Once your business reaches a certain size, you need to think about appointing a chief financial officer.

They’re not just in charge of your money. They’re a key figure in ensuring your business finances aren’t in danger.

But what does a CFO do that you couldn’t do yourself? With salaries for in-house CFOs reaching nearly $500,000, is it worth hiring one, or is your business at risk without one?

Here are five important CFO responsibilities you should consider to help you decide. 

Ensure Adequate Cash Flow

One of the biggest CFO responsibilities is ensuring that there’s enough cash flow in your business to keep operations running smoothly.

That means having enough liquidity—that’s actual, available money—to pay your bills, pay staff, invoices, etc. A CFO might not have direct management of the money (that’s what delegation is for) but the buck stops with them.

If you don’t know the difference between a CFO and a bookkeeper, don’t worry. Check out our comparison guide to financial roles to help you figure out which is which, and which is best for you.

Share and Report Critical Data

The word “chief” should give you some indication as to the importance of a CFO in the organizational chart of a business—they’re part of the management team.

Another important duty of the CFO is to share critical financial data with other areas of your business management team, like the CEO. Financial data, like sales growth, help other managers respond and make their own decisions.

Ensure Financial Compliance

You don’t need to know whether the tax code has changed or not. It’s the duties of a CFO to know what your tax commitments are and prepare your business for them.

Tax filing and compliance with tax authorities, including during an audit, are essential chief finance officer duties. If you’re worried about the recent tax changes in the U.S. then our tax changes guide should help you stay informed.

Work with Stakeholders and Staff

We’ve already mentioned how important it is for a business to share data with management and work with them. What about implementation?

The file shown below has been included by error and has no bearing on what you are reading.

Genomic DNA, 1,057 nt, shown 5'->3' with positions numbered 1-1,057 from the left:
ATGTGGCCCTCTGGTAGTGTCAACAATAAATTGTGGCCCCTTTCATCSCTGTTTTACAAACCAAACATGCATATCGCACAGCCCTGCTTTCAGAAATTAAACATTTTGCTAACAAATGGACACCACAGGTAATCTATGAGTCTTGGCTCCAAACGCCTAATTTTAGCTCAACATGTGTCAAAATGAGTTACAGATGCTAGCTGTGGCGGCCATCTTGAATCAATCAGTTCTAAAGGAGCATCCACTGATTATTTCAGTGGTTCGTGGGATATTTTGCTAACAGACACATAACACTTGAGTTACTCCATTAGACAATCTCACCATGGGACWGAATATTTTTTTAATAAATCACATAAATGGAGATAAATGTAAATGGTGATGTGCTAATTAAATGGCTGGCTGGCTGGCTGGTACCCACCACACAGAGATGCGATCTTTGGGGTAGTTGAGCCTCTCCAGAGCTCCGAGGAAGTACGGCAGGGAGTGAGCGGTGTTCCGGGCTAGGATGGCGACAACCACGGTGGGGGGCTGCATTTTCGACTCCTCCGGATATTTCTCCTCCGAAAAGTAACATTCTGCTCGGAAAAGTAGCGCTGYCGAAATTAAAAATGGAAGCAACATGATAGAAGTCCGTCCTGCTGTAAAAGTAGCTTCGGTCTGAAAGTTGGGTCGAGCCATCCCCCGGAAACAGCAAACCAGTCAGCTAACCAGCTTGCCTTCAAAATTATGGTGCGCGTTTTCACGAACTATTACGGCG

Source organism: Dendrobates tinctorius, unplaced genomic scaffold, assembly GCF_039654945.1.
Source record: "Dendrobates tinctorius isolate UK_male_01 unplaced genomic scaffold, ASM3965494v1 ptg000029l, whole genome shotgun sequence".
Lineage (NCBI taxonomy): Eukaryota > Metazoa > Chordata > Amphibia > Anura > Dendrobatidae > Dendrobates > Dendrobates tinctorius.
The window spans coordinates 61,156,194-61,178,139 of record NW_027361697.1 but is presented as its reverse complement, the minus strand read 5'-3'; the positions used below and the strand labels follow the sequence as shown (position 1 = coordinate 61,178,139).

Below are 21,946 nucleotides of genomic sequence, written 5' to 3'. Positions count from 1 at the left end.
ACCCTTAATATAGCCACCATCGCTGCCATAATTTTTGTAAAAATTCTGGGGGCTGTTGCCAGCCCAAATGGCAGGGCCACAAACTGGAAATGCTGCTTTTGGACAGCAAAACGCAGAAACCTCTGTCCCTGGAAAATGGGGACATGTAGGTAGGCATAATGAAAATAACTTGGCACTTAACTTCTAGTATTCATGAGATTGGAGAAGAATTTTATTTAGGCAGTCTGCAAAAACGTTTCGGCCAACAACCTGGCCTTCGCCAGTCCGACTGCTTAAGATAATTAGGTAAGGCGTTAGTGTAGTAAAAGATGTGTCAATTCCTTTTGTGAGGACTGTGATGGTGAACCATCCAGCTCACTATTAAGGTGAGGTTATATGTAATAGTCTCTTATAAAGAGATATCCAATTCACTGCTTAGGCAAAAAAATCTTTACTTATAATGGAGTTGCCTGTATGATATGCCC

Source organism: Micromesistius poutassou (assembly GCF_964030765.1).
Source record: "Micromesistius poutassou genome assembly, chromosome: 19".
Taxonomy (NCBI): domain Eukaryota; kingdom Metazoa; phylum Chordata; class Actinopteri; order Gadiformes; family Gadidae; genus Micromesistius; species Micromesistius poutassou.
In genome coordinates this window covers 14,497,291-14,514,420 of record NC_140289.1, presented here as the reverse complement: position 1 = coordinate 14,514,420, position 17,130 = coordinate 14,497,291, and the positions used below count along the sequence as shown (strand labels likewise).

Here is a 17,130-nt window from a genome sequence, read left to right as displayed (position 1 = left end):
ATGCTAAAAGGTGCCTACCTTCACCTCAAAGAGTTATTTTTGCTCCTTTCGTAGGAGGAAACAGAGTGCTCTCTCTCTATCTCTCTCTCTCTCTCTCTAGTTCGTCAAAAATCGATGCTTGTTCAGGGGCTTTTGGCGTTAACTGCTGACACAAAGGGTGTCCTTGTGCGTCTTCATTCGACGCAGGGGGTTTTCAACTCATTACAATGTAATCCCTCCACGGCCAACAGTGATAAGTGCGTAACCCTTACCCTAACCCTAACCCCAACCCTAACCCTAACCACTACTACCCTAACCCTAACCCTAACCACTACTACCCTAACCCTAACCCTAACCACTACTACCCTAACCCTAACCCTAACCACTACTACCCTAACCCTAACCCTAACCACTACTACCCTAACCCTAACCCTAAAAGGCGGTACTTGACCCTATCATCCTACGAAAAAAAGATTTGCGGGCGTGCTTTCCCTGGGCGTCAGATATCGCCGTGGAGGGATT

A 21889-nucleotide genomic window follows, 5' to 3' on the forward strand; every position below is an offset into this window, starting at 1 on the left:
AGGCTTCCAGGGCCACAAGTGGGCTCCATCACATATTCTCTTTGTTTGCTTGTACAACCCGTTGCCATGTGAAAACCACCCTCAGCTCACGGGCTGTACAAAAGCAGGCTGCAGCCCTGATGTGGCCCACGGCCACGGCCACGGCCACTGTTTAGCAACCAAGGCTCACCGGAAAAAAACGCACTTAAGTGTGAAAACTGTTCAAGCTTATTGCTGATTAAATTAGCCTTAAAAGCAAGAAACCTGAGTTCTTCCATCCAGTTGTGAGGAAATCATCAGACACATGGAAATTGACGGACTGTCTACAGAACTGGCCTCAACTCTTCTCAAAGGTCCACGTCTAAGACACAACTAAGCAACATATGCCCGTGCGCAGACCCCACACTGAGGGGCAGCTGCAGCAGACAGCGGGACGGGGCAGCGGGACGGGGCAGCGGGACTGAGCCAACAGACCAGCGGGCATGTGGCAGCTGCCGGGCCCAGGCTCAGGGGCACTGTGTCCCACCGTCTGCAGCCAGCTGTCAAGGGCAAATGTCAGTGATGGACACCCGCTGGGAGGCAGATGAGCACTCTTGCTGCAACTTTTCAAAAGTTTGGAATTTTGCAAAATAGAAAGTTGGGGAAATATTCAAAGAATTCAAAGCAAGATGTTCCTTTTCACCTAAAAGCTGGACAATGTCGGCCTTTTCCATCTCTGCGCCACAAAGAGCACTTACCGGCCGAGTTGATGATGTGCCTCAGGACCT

A CFO can help your stakeholders and staff when decisions are being implemented further down the line. For instance, if your business is struggling to decide on pricing for a product, a CFO can help use their own data to help.

Your CFO shouldn’t be kept in the ivory tower—they should be at the forefront of financial decisions in your organization.

Plan Ahead

You need to choose a CFO that can plan and prepare a strategy for your business that can get you moving. If you don’t, you’ll be one of the 96% of businesses that fail within their first decade in operation.

A CFO can connect the dots, from sales figures to staffing costs. They can help build a financial growth plan that can increase the potential return on any investments or ideas, like a new product launch.

Without a well-informed plan in place, your business can’t grow.

What Does a CFO Do? Remember the Basics

If you’re asking yourself, “what does a CFO do?” and you’re still not sure, then zero in on your own business and think about your financial health.

The role of a CFO is all about protecting that health. That’s what a CFO does. They keep your wealth flowing like a river, rather than drying up in a drought, but you don’t have to hire in-house if you’re worried about the high salaries.

Our outsourced CFO services could be what you need to put your finances in order, so get in touch.